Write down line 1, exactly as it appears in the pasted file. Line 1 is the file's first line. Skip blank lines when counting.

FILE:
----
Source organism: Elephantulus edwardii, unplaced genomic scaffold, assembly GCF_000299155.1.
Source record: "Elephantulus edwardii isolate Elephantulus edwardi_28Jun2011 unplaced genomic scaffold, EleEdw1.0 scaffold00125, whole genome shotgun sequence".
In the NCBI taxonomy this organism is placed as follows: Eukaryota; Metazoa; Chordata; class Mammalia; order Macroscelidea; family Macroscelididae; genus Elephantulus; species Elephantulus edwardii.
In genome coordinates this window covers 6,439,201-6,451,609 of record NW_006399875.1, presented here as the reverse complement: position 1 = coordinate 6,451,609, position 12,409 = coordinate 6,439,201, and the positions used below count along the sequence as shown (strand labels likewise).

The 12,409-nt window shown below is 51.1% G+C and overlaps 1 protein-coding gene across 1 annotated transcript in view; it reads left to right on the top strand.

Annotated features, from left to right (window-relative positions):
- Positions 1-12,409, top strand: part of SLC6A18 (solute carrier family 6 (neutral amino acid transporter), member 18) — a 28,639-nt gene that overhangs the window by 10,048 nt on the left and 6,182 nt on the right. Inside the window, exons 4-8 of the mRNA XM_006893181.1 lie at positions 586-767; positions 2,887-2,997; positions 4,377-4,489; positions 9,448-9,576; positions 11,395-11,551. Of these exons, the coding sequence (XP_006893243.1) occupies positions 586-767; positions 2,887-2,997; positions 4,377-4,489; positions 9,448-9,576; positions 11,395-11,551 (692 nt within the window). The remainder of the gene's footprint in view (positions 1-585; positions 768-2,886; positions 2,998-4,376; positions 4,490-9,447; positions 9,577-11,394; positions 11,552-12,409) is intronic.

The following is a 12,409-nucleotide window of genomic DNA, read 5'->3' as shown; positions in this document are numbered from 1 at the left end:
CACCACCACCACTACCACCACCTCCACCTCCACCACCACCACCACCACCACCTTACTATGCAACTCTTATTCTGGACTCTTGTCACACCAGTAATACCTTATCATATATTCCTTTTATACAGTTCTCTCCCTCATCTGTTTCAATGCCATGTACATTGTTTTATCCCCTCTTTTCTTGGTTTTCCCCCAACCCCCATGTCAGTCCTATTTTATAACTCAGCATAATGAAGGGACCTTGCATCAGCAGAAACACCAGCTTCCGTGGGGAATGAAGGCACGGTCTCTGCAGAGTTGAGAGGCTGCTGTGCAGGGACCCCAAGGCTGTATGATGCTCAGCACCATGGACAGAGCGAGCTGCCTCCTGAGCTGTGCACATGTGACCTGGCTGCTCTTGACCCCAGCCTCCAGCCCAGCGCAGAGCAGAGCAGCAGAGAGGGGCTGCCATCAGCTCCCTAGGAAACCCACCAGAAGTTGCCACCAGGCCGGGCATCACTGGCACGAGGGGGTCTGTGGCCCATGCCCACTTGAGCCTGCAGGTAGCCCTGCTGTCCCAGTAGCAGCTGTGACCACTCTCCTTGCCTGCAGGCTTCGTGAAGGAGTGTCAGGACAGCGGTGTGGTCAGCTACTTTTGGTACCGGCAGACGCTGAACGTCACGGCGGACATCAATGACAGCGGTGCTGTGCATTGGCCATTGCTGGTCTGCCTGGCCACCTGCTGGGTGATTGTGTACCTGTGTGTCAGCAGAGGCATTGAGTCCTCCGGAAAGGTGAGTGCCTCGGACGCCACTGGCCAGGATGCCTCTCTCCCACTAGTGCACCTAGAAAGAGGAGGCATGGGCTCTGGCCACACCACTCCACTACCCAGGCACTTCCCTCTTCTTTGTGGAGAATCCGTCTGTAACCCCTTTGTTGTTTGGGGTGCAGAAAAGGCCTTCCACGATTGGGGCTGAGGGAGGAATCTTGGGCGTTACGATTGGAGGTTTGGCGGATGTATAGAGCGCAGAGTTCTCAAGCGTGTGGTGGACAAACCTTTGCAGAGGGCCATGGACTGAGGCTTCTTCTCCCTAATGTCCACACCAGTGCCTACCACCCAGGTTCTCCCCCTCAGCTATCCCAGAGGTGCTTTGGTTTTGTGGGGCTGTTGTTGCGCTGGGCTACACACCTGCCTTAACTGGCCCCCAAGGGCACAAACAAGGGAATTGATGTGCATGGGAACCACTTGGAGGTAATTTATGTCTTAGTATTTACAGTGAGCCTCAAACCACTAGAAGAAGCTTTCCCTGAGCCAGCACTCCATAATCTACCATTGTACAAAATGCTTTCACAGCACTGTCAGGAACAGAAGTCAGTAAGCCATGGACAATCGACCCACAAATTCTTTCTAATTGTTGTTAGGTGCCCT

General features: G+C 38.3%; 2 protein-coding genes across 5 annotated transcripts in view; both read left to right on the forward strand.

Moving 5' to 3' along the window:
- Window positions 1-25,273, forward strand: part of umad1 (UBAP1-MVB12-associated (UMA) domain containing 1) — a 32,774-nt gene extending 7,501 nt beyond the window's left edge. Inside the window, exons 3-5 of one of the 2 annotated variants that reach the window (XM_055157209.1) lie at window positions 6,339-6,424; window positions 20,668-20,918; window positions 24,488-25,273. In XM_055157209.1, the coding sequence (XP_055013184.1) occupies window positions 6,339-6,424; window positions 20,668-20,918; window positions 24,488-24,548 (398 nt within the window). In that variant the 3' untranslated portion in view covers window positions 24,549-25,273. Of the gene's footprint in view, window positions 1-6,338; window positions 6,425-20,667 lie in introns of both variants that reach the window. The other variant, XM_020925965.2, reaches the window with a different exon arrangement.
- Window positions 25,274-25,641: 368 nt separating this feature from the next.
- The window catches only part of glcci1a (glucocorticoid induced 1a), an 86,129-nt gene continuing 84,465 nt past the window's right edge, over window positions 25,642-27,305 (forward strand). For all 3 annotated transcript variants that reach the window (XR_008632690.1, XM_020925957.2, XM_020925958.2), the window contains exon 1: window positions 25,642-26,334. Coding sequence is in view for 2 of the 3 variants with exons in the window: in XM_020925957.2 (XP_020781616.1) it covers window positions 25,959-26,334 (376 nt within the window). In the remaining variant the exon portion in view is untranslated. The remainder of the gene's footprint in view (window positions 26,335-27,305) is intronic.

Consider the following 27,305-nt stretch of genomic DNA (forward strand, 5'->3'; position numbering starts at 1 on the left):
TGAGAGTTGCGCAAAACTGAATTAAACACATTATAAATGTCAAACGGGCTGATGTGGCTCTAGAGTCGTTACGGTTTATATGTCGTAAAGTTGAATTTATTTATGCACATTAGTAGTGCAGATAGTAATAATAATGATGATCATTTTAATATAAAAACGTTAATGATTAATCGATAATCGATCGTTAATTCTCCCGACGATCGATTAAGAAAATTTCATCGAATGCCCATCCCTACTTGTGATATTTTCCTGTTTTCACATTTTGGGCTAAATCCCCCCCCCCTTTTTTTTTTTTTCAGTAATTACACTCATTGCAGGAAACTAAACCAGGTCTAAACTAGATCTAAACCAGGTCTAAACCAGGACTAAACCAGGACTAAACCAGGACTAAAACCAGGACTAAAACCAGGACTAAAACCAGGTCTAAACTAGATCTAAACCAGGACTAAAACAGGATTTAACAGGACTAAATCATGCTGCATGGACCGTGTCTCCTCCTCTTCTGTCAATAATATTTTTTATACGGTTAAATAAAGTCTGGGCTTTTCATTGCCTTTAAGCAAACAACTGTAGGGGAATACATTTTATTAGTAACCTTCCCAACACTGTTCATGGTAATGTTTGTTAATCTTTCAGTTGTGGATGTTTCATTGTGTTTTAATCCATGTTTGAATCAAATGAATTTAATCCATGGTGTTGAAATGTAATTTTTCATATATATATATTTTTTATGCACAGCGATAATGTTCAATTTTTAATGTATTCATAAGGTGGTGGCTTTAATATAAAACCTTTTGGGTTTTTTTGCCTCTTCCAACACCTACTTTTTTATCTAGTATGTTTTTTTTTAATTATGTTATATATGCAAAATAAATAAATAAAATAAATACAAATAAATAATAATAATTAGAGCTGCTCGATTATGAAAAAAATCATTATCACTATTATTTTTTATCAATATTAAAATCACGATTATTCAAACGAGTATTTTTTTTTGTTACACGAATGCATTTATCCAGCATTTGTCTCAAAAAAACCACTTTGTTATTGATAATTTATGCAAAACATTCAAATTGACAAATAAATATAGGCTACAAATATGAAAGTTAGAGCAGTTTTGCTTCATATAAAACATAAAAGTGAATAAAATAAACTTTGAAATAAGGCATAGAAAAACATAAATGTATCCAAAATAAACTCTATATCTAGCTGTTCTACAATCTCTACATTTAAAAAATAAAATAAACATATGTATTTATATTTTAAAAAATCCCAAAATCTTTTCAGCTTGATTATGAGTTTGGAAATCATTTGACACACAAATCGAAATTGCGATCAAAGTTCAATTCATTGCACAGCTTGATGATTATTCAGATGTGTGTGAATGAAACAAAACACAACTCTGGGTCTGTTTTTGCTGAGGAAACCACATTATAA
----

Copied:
Source organism: Elephantulus edwardii, unplaced genomic scaffold, assembly GCF_000299155.1.